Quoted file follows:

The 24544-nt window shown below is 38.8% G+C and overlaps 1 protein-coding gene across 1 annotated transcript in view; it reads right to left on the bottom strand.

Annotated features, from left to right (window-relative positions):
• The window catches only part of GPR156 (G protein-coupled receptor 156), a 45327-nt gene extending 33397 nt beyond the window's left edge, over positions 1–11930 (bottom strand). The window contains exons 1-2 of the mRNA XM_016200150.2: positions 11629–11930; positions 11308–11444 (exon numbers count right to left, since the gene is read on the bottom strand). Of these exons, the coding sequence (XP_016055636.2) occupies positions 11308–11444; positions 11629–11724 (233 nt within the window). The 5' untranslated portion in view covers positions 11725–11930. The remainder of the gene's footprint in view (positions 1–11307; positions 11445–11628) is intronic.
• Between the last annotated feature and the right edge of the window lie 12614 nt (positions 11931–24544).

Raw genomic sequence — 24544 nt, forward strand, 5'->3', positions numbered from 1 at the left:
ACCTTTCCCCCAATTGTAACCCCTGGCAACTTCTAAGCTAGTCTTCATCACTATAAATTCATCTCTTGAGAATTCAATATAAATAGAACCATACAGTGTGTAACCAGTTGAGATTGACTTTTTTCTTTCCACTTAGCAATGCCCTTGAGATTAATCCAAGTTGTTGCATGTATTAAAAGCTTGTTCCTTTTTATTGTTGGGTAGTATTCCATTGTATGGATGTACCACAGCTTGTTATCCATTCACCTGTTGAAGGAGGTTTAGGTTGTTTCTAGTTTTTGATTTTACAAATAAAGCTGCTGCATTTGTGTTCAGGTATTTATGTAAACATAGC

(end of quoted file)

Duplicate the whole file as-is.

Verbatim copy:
The 24544-nt window shown below is 38.8% G+C and overlaps 1 protein-coding gene across 1 annotated transcript in view; it reads right to left on the bottom strand.

Annotated features, from left to right (window-relative positions):
• The window catches only part of GPR156 (G protein-coupled receptor 156), a 45327-nt gene extending 33397 nt beyond the window's left edge, over positions 1–11930 (bottom strand). The window contains exons 1-2 of the mRNA XM_016200150.2: positions 11629–11930; positions 11308–11444 (exon numbers count right to left, since the gene is read on the bottom strand). Of these exons, the coding sequence (XP_016055636.2) occupies positions 11308–11444; positions 11629–11724 (233 nt within the window). The 5' untranslated portion in view covers positions 11725–11930. The remainder of the gene's footprint in view (positions 1–11307; positions 11445–11628) is intronic.
• Between the last annotated feature and the right edge of the window lie 12614 nt (positions 11931–24544).

Raw genomic sequence — 24544 nt, forward strand, 5'->3', positions numbered from 1 at the left:
ACCTTTCCCCCAATTGTAACCCCTGGCAACTTCTAAGCTAGTCTTCATCACTATAAATTCATCTCTTGAGAATTCAATATAAATAGAACCATACAGTGTGTAACCAGTTGAGATTGACTTTTTTCTTTCCACTTAGCAATGCCCTTGAGATTAATCCAAGTTGTTGCATGTATTAAAAGCTTGTTCCTTTTTATTGTTGGGTAGTATTCCATTGTATGGATGTACCACAGCTTGTTATCCATTCACCTGTTGAAGGAGGTTTAGGTTGTTTCTAGTTTTTGATTTTACAAATAAAGCTGCTGCATTTGTGTTCAGGTATTTATGTAAACATAGC